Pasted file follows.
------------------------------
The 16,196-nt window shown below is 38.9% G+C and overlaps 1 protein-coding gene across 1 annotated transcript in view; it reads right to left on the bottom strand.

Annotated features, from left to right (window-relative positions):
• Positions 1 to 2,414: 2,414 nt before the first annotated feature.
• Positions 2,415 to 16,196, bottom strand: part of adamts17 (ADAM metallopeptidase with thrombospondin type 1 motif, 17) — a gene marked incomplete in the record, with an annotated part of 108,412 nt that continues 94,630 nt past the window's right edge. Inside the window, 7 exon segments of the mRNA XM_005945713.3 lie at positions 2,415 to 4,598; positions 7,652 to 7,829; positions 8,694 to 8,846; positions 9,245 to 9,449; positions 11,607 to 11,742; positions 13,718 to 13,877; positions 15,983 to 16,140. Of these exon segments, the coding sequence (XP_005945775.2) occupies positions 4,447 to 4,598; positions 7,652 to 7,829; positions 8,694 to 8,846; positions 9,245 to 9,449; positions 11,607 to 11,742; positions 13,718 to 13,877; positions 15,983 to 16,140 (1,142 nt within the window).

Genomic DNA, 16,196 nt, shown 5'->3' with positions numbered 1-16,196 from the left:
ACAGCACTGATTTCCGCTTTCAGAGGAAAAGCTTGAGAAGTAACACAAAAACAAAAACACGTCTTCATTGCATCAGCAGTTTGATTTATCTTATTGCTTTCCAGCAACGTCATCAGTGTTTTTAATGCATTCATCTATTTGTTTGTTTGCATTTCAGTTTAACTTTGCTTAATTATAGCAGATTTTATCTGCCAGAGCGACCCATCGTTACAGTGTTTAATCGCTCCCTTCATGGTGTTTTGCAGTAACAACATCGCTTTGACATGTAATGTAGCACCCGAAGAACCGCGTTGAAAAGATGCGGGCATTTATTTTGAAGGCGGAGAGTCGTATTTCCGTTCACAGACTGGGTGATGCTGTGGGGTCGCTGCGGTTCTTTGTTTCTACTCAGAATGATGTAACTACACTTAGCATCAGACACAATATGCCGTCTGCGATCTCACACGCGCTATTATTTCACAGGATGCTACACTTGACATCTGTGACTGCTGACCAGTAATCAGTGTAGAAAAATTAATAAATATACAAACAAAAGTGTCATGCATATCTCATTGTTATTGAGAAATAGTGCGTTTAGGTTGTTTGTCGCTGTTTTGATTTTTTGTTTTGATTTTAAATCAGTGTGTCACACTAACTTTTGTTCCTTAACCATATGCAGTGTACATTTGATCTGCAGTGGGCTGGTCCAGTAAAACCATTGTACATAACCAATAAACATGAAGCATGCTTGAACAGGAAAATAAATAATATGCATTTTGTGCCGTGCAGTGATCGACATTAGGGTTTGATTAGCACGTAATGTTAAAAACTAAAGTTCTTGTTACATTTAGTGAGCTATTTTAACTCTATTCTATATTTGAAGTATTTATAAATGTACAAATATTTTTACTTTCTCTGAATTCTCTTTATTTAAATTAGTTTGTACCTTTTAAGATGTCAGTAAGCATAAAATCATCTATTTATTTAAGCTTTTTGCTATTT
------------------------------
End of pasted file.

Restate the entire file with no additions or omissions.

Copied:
The 16,196-nt window shown below is 38.9% G+C and overlaps 1 protein-coding gene across 1 annotated transcript in view; it reads right to left on the bottom strand.

Annotated features, from left to right (window-relative positions):
• Positions 1 to 2,414: 2,414 nt before the first annotated feature.
• Positions 2,415 to 16,196, bottom strand: part of adamts17 (ADAM metallopeptidase with thrombospondin type 1 motif, 17) — a gene marked incomplete in the record, with an annotated part of 108,412 nt that continues 94,630 nt past the window's right edge. Inside the window, 7 exon segments of the mRNA XM_005945713.3 lie at positions 2,415 to 4,598; positions 7,652 to 7,829; positions 8,694 to 8,846; positions 9,245 to 9,449; positions 11,607 to 11,742; positions 13,718 to 13,877; positions 15,983 to 16,140. Of these exon segments, the coding sequence (XP_005945775.2) occupies positions 4,447 to 4,598; positions 7,652 to 7,829; positions 8,694 to 8,846; positions 9,245 to 9,449; positions 11,607 to 11,742; positions 13,718 to 13,877; positions 15,983 to 16,140 (1,142 nt within the window).

Genomic DNA, 16,196 nt, shown 5'->3' with positions numbered 1-16,196 from the left:
ACAGCACTGATTTCCGCTTTCAGAGGAAAAGCTTGAGAAGTAACACAAAAACAAAAACACGTCTTCATTGCATCAGCAGTTTGATTTATCTTATTGCTTTCCAGCAACGTCATCAGTGTTTTTAATGCATTCATCTATTTGTTTGTTTGCATTTCAGTTTAACTTTGCTTAATTATAGCAGATTTTATCTGCCAGAGCGACCCATCGTTACAGTGTTTAATCGCTCCCTTCATGGTGTTTTGCAGTAACAACATCGCTTTGACATGTAATGTAGCACCCGAAGAACCGCGTTGAAAAGATGCGGGCATTTATTTTGAAGGCGGAGAGTCGTATTTCCGTTCACAGACTGGGTGATGCTGTGGGGTCGCTGCGGTTCTTTGTTTCTACTCAGAATGATGTAACTACACTTAGCATCAGACACAATATGCCGTCTGCGATCTCACACGCGCTATTATTTCACAGGATGCTACACTTGACATCTGTGACTGCTGACCAGTAATCAGTGTAGAAAAATTAATAAATATACAAACAAAAGTGTCATGCATATCTCATTGTTATTGAGAAATAGTGCGTTTAGGTTGTTTGTCGCTGTTTTGATTTTTTGTTTTGATTTTAAATCAGTGTGTCACACTAACTTTTGTTCCTTAACCATATGCAGTGTACATTTGATCTGCAGTGGGCTGGTCCAGTAAAACCATTGTACATAACCAATAAACATGAAGCATGCTTGAACAGGAAAATAAATAATATGCATTTTGTGCCGTGCAGTGATCGACATTAGGGTTTGATTAGCACGTAATGTTAAAAACTAAAGTTCTTGTTACATTTAGTGAGCTATTTTAACTCTATTCTATATTTGAAGTATTTATAAATGTACAAATATTTTTACTTTCTCTGAATTCTCTTTATTTAAATTAGTTTGTACCTTTTAAGATGTCAGTAAGCATAAAATCATCTATTTATTTAAGCTTTTTGCTATTT